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Analysis: China's Reforms Switch Focus to Small Cities

Analysis: China's Reforms Switch Focus to Small Cities


China's property developers, investors and owners have been mulling the impact of a recent major meeting of the Communist Party, which indicates how cities and land rights are intended to develop.

Investors were at first disappointed by the brief nature of the 500-word report that came out of the conference, known as the Third Plenum of the Chinese Communist Party. But the detailed announcement released a few days later was much longer, and has been praised as one of the most far-reaching reform programs announced out of such a meeting.

The 20,000-character "decision" report led to a six percent jump in the H share index of Hong Kong-listed, China-based companies on November 18. China watchers say it is the boldest package of reforms seen in decades.

"Investors can be bullish, but have to be realistic and pragmatic at the same time."

The changes are intended to take place by 2020 at the latest. The most headline-grabbing change in direction is that the notorious one-child policy, will be loosened. Couples will be allowed to have two children if one of the parents is an only child.

That promises to create a meaningful difference from 2030 onwards, the bank HSBC believes, with an extra 1 to 1.5 million births per year. It will certainly create even greater long-lasting demand for housing, particularly in mid-size cities. In the biggest cities, people may be cautious about the cost of having a second child, as seen in Hong Kong.

But there are also reforms that will affect property prices more directly. Farmers will be able to sell their land directly into the market, without local governments first taking it and converting it into state land. That would give China's 650 million-strong rural population greater property security, and again encourage urbanization in less-developed areas. Groups of rural residents will also be able to form a collective scheme in which they own shares, which they can buy and sell or use as collateral.

Another major change is that restrictions on city-level residence permits, known as the hukou, will be freed up at the town level and small cities first, suggesting so-called Tier 3 and Tier 4 smaller cities will see higher property prices. The Tier 1 cities of Beijing, Shanghai, Guangzhou and Shenzhen have all seen price gains of more than 20 percent in the last year, and the communiqué said that "population in extra-large cities would be strictly controlled." While Shanghai and Chongqing have already introduced property taxes, that is expected to be rolled out to all major cities in time.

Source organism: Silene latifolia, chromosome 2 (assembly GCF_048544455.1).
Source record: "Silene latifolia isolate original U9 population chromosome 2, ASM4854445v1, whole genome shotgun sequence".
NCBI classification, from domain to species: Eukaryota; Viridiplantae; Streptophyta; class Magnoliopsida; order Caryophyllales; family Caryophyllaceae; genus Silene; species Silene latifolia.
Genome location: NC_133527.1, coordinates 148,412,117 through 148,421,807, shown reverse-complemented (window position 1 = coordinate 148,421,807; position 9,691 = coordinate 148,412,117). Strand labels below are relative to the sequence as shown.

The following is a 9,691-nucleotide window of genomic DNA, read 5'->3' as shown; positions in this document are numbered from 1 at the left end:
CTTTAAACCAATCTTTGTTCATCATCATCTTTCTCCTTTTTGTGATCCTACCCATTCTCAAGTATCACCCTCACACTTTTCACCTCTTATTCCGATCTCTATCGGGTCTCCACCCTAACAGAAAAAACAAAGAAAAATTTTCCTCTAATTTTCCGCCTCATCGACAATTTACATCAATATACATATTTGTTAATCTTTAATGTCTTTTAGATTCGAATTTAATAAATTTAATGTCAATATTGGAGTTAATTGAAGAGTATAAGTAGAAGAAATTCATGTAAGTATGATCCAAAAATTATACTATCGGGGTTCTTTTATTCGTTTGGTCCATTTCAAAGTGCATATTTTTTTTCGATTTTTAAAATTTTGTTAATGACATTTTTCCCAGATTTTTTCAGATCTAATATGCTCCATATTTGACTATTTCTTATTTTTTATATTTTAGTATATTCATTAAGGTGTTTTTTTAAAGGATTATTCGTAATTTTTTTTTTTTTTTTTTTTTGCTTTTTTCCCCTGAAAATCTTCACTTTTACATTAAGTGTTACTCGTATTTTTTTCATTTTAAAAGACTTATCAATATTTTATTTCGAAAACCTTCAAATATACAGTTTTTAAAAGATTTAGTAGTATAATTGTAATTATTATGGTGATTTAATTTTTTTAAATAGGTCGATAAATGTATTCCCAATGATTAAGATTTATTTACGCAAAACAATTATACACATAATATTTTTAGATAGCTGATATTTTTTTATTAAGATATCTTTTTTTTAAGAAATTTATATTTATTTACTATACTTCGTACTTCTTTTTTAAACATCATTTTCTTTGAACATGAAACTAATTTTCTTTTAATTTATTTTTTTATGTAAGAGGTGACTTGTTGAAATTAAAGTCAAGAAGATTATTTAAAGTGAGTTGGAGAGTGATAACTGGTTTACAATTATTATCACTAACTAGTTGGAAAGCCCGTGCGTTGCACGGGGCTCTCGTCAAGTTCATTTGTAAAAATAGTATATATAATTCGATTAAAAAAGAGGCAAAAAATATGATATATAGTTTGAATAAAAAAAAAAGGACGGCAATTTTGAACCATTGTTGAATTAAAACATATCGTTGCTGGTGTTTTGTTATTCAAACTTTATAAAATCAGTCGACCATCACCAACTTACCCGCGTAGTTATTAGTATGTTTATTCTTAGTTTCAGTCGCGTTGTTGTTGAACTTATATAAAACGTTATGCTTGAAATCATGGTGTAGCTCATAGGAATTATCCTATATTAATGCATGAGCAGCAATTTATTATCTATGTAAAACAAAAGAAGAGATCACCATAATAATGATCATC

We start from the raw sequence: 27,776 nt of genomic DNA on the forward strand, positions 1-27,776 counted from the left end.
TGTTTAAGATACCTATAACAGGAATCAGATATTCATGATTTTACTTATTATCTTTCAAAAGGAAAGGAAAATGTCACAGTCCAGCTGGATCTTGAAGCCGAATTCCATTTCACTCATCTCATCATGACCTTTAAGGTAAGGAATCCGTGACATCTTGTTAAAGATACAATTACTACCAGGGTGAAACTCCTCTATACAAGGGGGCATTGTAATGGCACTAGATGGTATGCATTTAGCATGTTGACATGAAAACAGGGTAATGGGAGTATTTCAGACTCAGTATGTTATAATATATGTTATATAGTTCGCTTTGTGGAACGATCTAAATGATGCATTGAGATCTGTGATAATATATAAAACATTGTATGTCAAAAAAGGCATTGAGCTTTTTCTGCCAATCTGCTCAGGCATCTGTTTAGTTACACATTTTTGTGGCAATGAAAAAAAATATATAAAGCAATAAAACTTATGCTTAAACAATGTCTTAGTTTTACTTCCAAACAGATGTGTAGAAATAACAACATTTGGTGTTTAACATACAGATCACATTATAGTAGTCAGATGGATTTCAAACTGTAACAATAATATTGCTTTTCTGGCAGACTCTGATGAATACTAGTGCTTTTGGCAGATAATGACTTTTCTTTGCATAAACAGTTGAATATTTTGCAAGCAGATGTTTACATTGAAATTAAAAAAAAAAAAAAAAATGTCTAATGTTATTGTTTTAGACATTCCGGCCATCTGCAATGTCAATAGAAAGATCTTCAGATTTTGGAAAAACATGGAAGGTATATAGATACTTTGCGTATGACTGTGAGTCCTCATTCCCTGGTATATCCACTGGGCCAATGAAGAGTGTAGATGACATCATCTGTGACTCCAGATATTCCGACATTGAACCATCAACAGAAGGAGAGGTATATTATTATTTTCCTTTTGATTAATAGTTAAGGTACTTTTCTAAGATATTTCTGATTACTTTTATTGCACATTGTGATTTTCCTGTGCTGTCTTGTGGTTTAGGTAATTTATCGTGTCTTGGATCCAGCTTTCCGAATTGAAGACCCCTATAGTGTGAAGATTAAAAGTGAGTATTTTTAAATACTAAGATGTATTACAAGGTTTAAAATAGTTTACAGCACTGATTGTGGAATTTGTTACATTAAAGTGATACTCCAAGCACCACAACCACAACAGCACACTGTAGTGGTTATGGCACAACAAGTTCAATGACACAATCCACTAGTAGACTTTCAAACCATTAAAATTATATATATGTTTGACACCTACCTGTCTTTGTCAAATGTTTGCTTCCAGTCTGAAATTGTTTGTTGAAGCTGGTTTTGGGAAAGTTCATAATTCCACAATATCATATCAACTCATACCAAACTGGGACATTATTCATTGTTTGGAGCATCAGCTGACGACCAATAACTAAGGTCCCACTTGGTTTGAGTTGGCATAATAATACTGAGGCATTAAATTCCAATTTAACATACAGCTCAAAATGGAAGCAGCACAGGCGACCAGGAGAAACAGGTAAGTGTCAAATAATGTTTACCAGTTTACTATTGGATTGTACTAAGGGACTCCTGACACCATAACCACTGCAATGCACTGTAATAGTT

There is increasing pressure on big cities to rein in price gains, with Guangzhou, Wuhan, Nanchang, Xiamen and Shenyang all introducing recent tightening measures. The push for urbanization is undoubtedly switching to smaller cities and towns.

For shareholders, Nomura analyst Alan Jin has warned that investors who own Hong Kong-listed Chinese property developers should sell and lock in profits in the face of greater policy risk and the likelihood of tighter liquidity.

Still, Jin said that U.S. investors were generally upbeat on the sector during a Nomura trip there in the week after the Communist Party meeting. He suggests concentrating on stocks that focus on low-end property in many of the smaller cities where growth is being encouraged, his top two picks being Country Garden and Evergrande Real Estate.

New president Xi Jinping has said that he would accept a slowdown in growth to push through his plan of reforms. But after a mid-year lull that spooked markets, growth picked up to 7.8 percent in the third quarter, up from 7.5 percent in the previous three months. That has encouraged many economists to boost their forecasts for the year. The Economist Intelligence Unit, for example, raised its estimate for this year to 7.7 percent, from 7.5 percent, although it still expects slower growth next year as the government continues to curb lending.

There will no doubt be some bitter pills for some in China to swallow as the reforms take place, Wei Yao, the China economist at Société Générale believes. One major shift in the reforms is to encourage the development of the private sector and reduce the reliance on inefficient state-owned enterprises.

"Basically, any industry or company that has to continue relying on the old institutions for survival will suffer and struggle, while those who have not been able to realize their potential due to current restrictions that are subsequently lifted, will get a good chance to grow and thrive," Yao stated in a report. "Investors can be bullish, but have to be realistic and pragmatic at the same time."

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